While the rest of the world still has a few more days to slog through before it toasts the arrival of 2007, the gaming world's year has effectively been over for nearly three weeks now. All the major releases are nestled now, snug in their jewel cases, allowing gamers to experience this weird holiday letdown before, you know, actually experiencing the holidays themselves.
On the plus side, having plenty of down time makes it easy to look back over a year that wowed and whiffed with equal measure...
Yeah, I liked The Elder Scrolls IV: Oblivion and Gears of War as much as you and the clowns at Spike TV, obviously – and who the hell wouldn't? Both games, in very different ways, raised the bar for immersive gaming experiences. Dumping further accolades on them, however, is about as original as congratulating Sacha Baron Cohen and Stephen Colbert for being satirical geniuses. Thank you, Captain Obvious.
Instead, I'm giving the nod to Okami, a sleeper hit on the PS2 that got shoved in the corner while we all waited in line for our Wiis and PS3s. With an art style that looks like a Japanese painting sprung to life and a game mechanic that has you creating moons, wind gusts, and cherry bombs with sweeps of the analog stick, this game also wins the award for "Feature I most want to see copied in 2007." Nintendo, are you listening?
Imagine an episode of The Bachelor in which, instead of roses, you're handing out slabs of 10-day old dead fish. That's how I feel in contemplating the vast ranks of gaming dreck '06: So many options, so little mackerel. It's no fun piling on low-profile laughers like Ubersoldier, so I'm throwing a pair of shameless superhero movie tie-ins under the bus: Superman Returns (Xbox 360) and X3: The Official Game (Xbox, PS2). In a year in which Marvel: Ultimate Alliance reminded us again that superhero games really can be super, these games played like they were slapped together in three weeks by a group of marketing suits packing fun-kryptonite.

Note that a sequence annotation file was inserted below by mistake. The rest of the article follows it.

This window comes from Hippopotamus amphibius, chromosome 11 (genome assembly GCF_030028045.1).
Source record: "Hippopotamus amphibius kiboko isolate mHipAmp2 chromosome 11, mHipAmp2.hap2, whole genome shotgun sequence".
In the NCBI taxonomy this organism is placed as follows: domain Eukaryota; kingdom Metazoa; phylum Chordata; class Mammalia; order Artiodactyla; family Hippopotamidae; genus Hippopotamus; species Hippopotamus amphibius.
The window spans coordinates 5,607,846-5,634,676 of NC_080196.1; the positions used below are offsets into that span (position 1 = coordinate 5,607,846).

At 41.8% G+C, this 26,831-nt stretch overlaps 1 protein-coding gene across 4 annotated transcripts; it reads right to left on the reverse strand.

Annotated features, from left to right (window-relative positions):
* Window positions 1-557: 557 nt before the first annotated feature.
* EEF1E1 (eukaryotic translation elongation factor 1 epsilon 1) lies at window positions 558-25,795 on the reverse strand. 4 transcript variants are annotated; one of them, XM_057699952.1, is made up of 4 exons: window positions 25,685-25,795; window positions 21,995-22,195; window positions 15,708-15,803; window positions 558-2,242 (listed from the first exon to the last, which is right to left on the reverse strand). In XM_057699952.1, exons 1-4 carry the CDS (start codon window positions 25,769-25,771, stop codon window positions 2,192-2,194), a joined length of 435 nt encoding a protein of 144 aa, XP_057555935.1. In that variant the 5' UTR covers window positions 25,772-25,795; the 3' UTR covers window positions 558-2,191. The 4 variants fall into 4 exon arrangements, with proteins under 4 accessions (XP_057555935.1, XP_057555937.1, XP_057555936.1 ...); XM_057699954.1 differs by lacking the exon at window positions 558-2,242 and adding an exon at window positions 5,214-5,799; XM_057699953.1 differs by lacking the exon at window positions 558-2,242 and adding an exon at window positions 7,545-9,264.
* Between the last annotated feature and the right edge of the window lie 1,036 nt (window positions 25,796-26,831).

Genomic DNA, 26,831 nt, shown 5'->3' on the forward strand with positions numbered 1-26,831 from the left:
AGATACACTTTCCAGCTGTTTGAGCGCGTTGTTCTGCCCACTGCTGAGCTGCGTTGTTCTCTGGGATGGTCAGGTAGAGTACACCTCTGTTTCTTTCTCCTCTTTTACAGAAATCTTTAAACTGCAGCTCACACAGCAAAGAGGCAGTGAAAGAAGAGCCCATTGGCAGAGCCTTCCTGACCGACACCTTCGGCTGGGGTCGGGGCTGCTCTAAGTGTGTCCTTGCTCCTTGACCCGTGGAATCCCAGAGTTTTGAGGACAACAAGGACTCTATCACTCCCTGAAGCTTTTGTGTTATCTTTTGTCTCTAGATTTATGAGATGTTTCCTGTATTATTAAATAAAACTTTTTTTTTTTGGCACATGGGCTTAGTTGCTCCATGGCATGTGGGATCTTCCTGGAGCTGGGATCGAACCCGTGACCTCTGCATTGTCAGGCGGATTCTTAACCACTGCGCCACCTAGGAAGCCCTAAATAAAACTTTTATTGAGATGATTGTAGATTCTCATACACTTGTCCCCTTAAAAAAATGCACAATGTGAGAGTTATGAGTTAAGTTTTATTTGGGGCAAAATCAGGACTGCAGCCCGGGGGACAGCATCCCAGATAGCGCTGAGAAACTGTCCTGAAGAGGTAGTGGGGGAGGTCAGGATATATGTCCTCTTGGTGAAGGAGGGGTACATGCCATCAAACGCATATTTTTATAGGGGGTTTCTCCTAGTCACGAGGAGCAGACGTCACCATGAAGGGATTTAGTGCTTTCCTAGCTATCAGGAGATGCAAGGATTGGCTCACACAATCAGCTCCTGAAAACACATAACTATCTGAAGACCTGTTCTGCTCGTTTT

"Less is more" in next-gen games. EA debuted this charming little phenomenon way back with Madden '06 for the Xbox 360 – a game that looked fantastic, but somehow had significantly fewer features than its twenty-bucks cheaper Xbox cousin. Now, "looks great, less-filling" has a different, uglier aspect: Games that look next-gen but play like last-gen. (The PS3's Genji: Days of the Blade is the current poster child.) Some graphical and feature lag is to be expected as designers get up to speed on complicated new hardware – it's rare, after all, for a system's launch titles to be its most memorable – but when we're being asked to cough up $60 per title, 1080p-quality graphics alone isn't enough.
Politicians begin to see the light. After years of demonizing videogames without having ever picked up a freakin' controller, after years of attempting to fine and/or restrict the sale of M-rated games – and then getting their asses handed to them by sensible judges who correctly discern that these laws infringe on free speech – the last few weeks have seen a handful of high-profile politicians slowly (very slowly) beginning to shift their message from some variation on "videogames are killing our kids" to "Hey, parents, pay attention to the ratings on the games your kids are playing." Meanwhile, gamers, about five years too late, are organizing to defend their hobby.
Best Gaming News Nugget:
Two months after the fact, we learn why Detroit Tigers reliever Joel Zumaya was mysteriously MIA during the ALCS showdown with the Oakland A's: He shredded his forearm muscles while shredding licks in the PS2's Guitar Hero. Hopefully, his rewritten contract will allow him to play God of War.